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Mucius Scævola, who lost the use of his right hand by burning it in the presence of Porsenna, king of Etruria, whom he had attempted to assassi
In matutinâ nuper spectatus arena
Mucius, imposuit qui sua membra focis,
Abderitanæ pectora plebis habes.
Nam, cum dicatur, tunicà presente molesta,
Ure manum; plus est dicere, Non facio.-Epigram. lib. x. Ep. 25.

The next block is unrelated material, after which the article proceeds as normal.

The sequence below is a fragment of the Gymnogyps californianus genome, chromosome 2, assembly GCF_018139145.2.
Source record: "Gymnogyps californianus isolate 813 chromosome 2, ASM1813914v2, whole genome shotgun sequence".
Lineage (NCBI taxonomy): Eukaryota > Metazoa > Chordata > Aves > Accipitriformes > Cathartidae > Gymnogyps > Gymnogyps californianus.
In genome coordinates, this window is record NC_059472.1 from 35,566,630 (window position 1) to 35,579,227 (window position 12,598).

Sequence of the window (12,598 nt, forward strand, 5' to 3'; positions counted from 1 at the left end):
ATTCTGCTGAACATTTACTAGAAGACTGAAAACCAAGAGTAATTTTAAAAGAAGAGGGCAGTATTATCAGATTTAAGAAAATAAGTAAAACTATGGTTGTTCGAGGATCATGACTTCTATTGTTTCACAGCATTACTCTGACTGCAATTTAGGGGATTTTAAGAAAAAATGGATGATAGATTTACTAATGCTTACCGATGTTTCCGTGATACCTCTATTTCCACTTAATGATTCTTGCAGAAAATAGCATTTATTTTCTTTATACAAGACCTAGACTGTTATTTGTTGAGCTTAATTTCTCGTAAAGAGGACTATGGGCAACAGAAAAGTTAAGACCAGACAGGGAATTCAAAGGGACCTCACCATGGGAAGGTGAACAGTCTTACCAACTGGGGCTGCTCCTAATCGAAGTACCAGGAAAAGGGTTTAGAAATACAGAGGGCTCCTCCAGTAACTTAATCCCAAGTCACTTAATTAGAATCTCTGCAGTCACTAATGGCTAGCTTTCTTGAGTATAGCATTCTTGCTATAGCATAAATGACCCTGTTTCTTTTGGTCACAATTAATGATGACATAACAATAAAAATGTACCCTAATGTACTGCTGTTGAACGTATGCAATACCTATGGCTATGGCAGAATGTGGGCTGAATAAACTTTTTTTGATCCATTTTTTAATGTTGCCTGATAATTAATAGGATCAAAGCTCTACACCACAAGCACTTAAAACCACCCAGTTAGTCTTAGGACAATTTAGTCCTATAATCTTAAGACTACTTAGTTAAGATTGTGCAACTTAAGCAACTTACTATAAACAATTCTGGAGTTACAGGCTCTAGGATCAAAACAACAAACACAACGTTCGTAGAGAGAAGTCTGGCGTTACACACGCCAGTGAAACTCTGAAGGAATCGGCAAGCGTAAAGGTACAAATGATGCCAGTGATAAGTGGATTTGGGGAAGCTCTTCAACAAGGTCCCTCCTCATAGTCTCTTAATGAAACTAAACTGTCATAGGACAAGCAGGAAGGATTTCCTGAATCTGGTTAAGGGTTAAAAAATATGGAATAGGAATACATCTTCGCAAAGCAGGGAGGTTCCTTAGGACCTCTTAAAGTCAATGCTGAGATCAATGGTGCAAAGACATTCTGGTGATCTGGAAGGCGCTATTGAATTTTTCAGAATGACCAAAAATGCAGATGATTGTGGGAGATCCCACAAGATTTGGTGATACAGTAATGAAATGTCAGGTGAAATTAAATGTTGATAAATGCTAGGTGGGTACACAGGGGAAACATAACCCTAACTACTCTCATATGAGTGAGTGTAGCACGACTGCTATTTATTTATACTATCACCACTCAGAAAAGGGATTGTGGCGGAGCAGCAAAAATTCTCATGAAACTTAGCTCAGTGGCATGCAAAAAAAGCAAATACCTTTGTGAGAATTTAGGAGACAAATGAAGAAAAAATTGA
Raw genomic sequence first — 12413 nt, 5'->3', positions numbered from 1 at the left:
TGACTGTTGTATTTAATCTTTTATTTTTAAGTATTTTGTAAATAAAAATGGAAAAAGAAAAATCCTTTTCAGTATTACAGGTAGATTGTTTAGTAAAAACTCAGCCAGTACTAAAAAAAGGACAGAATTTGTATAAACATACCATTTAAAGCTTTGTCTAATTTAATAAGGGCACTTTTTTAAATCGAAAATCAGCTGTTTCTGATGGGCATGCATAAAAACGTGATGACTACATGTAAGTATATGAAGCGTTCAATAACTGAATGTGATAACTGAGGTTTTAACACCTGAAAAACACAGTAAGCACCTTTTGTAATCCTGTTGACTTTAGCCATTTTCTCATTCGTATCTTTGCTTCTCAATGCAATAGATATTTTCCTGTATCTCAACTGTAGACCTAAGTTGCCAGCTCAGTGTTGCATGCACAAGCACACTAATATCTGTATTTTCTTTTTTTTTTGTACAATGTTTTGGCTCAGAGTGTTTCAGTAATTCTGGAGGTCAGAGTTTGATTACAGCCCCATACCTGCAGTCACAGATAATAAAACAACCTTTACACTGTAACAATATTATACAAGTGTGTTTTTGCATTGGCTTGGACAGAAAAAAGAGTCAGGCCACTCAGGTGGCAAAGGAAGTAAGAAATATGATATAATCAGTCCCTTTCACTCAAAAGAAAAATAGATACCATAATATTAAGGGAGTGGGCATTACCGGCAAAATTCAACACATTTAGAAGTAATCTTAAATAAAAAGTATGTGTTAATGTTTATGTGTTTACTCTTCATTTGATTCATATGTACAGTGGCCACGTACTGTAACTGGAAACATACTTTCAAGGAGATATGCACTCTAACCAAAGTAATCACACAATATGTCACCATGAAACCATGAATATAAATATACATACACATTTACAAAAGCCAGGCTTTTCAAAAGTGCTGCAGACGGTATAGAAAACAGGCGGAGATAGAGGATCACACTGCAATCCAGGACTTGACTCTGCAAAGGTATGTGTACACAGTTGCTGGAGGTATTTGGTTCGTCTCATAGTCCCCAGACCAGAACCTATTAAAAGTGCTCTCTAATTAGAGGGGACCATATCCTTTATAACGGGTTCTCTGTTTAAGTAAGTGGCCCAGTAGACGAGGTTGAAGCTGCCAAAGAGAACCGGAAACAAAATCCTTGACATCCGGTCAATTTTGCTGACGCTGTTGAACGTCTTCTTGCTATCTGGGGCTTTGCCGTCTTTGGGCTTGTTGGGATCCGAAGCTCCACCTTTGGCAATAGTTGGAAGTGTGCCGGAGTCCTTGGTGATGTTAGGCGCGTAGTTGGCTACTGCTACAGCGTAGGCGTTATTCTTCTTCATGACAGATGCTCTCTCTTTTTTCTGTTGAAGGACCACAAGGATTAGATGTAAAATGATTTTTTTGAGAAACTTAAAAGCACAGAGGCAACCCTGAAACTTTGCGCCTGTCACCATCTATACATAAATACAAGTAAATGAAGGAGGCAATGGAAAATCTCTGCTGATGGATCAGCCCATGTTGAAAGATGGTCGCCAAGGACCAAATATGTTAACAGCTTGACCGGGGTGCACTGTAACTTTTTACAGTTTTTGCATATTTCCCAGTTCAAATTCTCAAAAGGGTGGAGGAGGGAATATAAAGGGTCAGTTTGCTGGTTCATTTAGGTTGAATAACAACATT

You have perhaps, lately seen acted on the theatre Mucius, who thrust his hand into the fire: if you think such a person patient, valiant, and stout, you are a senseless dotard. For it is a much greater thing, when threatened with the troublesome coat, to say, I do not sacrifice, than to obey the command, Burn the hand.' This troublesome coat, or shirt, was made like a sack, of paper or coarse linen cloth, either besmeared with pitch, wax, or sulphur, and similar combustible materials, or dipped in them; which was then put on the Christians, who in order to be kept upright, the better to resemble a flaming torch, had their chins severally fastened to stakes fixed in the ground.* At the same period, many of the most illustrious senators of Rome were executed for the conspiracy of Lucan, Seneca, and Piso; many of whom met death with courage and serenity, though unblest with any certain hope of futurity. With the Christian alone was united purity of manners amidst public licentiousness, and purity of heart amidst universal relaxation of principle; and with him only was found love and good will to all mankind, and a patience, and cheerfulness, and triumph in the hour of death, as infinitely superior to the stoical calmness of a Pagan, as the Christian martyr himself to the hero and the soldier. After such scenes as these was the 2d Epistle to Timothy written, probably, the last which St. Paul ever wrote; and, standing on the verge of eternity, full of God, and strongly anticipating an eternal weight of glory, the venerable Apostle expressed the sublimest language of hope and exultation:-'I am now ready to be offered, and the time of my departure is at hand. I have fought a good fight, I have finished my course, I have kept the faith. Henceforth there is laid up for me a crown of righteousness, which the Lord, the righteous Judge shall give me at that day; and not to me only, but to all them also that love his appearing.' (ch. iv. 6—8.) Surely every rational being will be ready to exclaim, 'Let me die the death of the righteous, and let my latter end be like his!' This then being written to St. Paul's most intimate friend, under the miseries of a gaol, and with the near prospect of an ignominious death, which he suffered under the cruel and relentless Nero, it is peculiarly valuable to the Christian church as exhibiting the best possible evidence of the truth and reality of our holy religion, and affording a striking contrast between the persecuted, but confident and happy Christian, and the ferocious, abandoned, and profligate Roman.†